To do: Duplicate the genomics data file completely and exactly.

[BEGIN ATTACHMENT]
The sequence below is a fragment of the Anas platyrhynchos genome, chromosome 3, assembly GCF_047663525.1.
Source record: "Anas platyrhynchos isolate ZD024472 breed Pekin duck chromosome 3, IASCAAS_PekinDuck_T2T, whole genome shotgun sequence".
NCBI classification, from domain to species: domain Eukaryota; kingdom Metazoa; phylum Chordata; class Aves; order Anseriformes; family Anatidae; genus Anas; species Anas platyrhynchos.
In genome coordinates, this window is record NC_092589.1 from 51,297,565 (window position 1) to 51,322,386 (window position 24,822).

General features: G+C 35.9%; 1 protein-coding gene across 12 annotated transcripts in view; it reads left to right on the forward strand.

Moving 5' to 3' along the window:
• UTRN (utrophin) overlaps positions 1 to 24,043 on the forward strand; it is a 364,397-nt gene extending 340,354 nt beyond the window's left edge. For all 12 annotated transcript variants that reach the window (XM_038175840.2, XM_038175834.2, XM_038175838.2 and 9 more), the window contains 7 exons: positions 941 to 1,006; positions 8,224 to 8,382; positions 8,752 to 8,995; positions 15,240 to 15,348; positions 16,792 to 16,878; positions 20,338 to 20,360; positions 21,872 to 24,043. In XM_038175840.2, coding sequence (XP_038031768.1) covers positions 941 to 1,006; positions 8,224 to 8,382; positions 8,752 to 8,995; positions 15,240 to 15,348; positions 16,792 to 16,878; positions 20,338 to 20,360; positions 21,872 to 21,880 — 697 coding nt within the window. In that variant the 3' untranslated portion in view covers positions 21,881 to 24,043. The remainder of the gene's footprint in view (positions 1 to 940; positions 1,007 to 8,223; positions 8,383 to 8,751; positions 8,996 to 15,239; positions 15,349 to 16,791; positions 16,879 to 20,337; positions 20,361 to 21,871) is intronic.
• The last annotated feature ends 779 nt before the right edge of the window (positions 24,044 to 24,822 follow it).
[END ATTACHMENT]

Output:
The sequence below is a fragment of the Anas platyrhynchos genome, chromosome 3, assembly GCF_047663525.1.
Source record: "Anas platyrhynchos isolate ZD024472 breed Pekin duck chromosome 3, IASCAAS_PekinDuck_T2T, whole genome shotgun sequence".
NCBI classification, from domain to species: domain Eukaryota; kingdom Metazoa; phylum Chordata; class Aves; order Anseriformes; family Anatidae; genus Anas; species Anas platyrhynchos.
In genome coordinates, this window is record NC_092589.1 from 51,297,565 (window position 1) to 51,322,386 (window position 24,822).

General features: G+C 35.9%; 1 protein-coding gene across 12 annotated transcripts in view; it reads left to right on the forward strand.

Moving 5' to 3' along the window:
• UTRN (utrophin) overlaps positions 1 to 24,043 on the forward strand; it is a 364,397-nt gene extending 340,354 nt beyond the window's left edge. For all 12 annotated transcript variants that reach the window (XM_038175840.2, XM_038175834.2, XM_038175838.2 and 9 more), the window contains 7 exons: positions 941 to 1,006; positions 8,224 to 8,382; positions 8,752 to 8,995; positions 15,240 to 15,348; positions 16,792 to 16,878; positions 20,338 to 20,360; positions 21,872 to 24,043. In XM_038175840.2, coding sequence (XP_038031768.1) covers positions 941 to 1,006; positions 8,224 to 8,382; positions 8,752 to 8,995; positions 15,240 to 15,348; positions 16,792 to 16,878; positions 20,338 to 20,360; positions 21,872 to 21,880 — 697 coding nt within the window. In that variant the 3' untranslated portion in view covers positions 21,881 to 24,043. The remainder of the gene's footprint in view (positions 1 to 940; positions 1,007 to 8,223; positions 8,383 to 8,751; positions 8,996 to 15,239; positions 15,349 to 16,791; positions 16,879 to 20,337; positions 20,361 to 21,871) is intronic.
• The last annotated feature ends 779 nt before the right edge of the window (positions 24,044 to 24,822 follow it).